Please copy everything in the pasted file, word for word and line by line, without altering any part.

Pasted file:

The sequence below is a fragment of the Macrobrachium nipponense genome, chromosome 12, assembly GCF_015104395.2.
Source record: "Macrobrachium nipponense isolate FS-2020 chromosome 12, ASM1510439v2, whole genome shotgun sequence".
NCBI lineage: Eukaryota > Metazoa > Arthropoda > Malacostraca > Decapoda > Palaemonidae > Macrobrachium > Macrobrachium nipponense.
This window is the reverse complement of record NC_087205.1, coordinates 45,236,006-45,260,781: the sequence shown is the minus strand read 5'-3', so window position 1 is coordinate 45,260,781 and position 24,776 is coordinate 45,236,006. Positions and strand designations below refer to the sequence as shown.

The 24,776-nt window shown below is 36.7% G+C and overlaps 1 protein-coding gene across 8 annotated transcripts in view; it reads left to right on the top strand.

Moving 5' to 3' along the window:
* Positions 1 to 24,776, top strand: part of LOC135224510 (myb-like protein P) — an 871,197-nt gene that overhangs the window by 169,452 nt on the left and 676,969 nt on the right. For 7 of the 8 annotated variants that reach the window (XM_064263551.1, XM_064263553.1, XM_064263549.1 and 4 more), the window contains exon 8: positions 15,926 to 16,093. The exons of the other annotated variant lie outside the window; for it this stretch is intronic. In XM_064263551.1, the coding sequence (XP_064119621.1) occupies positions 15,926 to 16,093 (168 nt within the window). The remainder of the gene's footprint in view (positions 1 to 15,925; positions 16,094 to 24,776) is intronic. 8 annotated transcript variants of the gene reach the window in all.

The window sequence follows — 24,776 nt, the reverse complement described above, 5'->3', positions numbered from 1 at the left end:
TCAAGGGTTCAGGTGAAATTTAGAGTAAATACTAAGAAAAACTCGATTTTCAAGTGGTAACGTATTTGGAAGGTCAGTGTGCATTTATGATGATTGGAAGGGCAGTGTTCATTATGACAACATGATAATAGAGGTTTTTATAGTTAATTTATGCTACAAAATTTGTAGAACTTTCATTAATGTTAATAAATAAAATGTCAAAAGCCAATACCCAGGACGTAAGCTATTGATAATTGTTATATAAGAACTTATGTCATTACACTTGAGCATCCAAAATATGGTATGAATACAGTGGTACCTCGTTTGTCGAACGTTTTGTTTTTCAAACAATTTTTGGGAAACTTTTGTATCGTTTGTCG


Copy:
The sequence below is a fragment of the Macrobrachium nipponense genome, chromosome 12, assembly GCF_015104395.2.
Source record: "Macrobrachium nipponense isolate FS-2020 chromosome 12, ASM1510439v2, whole genome shotgun sequence".
NCBI lineage: Eukaryota > Metazoa > Arthropoda > Malacostraca > Decapoda > Palaemonidae > Macrobrachium > Macrobrachium nipponense.
This window is the reverse complement of record NC_087205.1, coordinates 45,236,006-45,260,781: the sequence shown is the minus strand read 5'-3', so window position 1 is coordinate 45,260,781 and position 24,776 is coordinate 45,236,006. Positions and strand designations below refer to the sequence as shown.

The 24,776-nt window shown below is 36.7% G+C and overlaps 1 protein-coding gene across 8 annotated transcripts in view; it reads left to right on the top strand.

Moving 5' to 3' along the window:
* Positions 1 to 24,776, top strand: part of LOC135224510 (myb-like protein P) — an 871,197-nt gene that overhangs the window by 169,452 nt on the left and 676,969 nt on the right. For 7 of the 8 annotated variants that reach the window (XM_064263551.1, XM_064263553.1, XM_064263549.1 and 4 more), the window contains exon 8: positions 15,926 to 16,093. The exons of the other annotated variant lie outside the window; for it this stretch is intronic. In XM_064263551.1, the coding sequence (XP_064119621.1) occupies positions 15,926 to 16,093 (168 nt within the window). The remainder of the gene's footprint in view (positions 1 to 15,925; positions 16,094 to 24,776) is intronic. 8 annotated transcript variants of the gene reach the window in all.

The window sequence follows — 24,776 nt, the reverse complement described above, 5'->3', positions numbered from 1 at the left end:
TCAAGGGTTCAGGTGAAATTTAGAGTAAATACTAAGAAAAACTCGATTTTCAAGTGGTAACGTATTTGGAAGGTCAGTGTGCATTTATGATGATTGGAAGGGCAGTGTTCATTATGACAACATGATAATAGAGGTTTTTATAGTTAATTTATGCTACAAAATTTGTAGAACTTTCATTAATGTTAATAAATAAAATGTCAAAAGCCAATACCCAGGACGTAAGCTATTGATAATTGTTATATAAGAACTTATGTCATTACACTTGAGCATCCAAAATATGGTATGAATACAGTGGTACCTCGTTTGTCGAACGTTTTGTTTTTCAAACAATTTTTGGGAAACTTTTGTATCGTTTGTCG